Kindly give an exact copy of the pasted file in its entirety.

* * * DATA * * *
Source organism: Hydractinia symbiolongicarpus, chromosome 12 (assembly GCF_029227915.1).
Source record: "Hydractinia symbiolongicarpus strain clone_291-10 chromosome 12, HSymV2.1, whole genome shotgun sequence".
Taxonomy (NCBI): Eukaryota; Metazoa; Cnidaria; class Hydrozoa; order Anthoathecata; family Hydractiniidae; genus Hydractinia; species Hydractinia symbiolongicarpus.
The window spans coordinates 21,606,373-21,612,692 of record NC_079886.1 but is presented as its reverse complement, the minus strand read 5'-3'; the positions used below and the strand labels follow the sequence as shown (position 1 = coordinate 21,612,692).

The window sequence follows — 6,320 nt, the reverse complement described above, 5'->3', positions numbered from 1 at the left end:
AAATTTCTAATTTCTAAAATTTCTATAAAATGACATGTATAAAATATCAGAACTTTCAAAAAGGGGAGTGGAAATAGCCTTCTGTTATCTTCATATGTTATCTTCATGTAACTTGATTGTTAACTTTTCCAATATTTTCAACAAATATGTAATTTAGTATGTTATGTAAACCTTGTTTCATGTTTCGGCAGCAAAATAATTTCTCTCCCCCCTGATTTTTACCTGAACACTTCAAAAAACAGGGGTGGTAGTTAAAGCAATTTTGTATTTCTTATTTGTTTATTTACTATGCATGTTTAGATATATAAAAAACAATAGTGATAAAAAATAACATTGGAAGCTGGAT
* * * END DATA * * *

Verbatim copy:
Source organism: Hydractinia symbiolongicarpus, chromosome 12 (assembly GCF_029227915.1).
Source record: "Hydractinia symbiolongicarpus strain clone_291-10 chromosome 12, HSymV2.1, whole genome shotgun sequence".
Taxonomy (NCBI): Eukaryota; Metazoa; Cnidaria; class Hydrozoa; order Anthoathecata; family Hydractiniidae; genus Hydractinia; species Hydractinia symbiolongicarpus.
The window spans coordinates 21,606,373-21,612,692 of record NC_079886.1 but is presented as its reverse complement, the minus strand read 5'-3'; the positions used below and the strand labels follow the sequence as shown (position 1 = coordinate 21,612,692).

The window sequence follows — 6,320 nt, the reverse complement described above, 5'->3', positions numbered from 1 at the left end:
AAATTTCTAATTTCTAAAATTTCTATAAAATGACATGTATAAAATATCAGAACTTTCAAAAAGGGGAGTGGAAATAGCCTTCTGTTATCTTCATATGTTATCTTCATGTAACTTGATTGTTAACTTTTCCAATATTTTCAACAAATATGTAATTTAGTATGTTATGTAAACCTTGTTTCATGTTTCGGCAGCAAAATAATTTCTCTCCCCCCTGATTTTTACCTGAACACTTCAAAAAACAGGGGTGGTAGTTAAAGCAATTTTGTATTTCTTATTTGTTTATTTACTATGCATGTTTAGATATATAAAAAACAATAGTGATAAAAAATAACATTGGAAGCTGGAT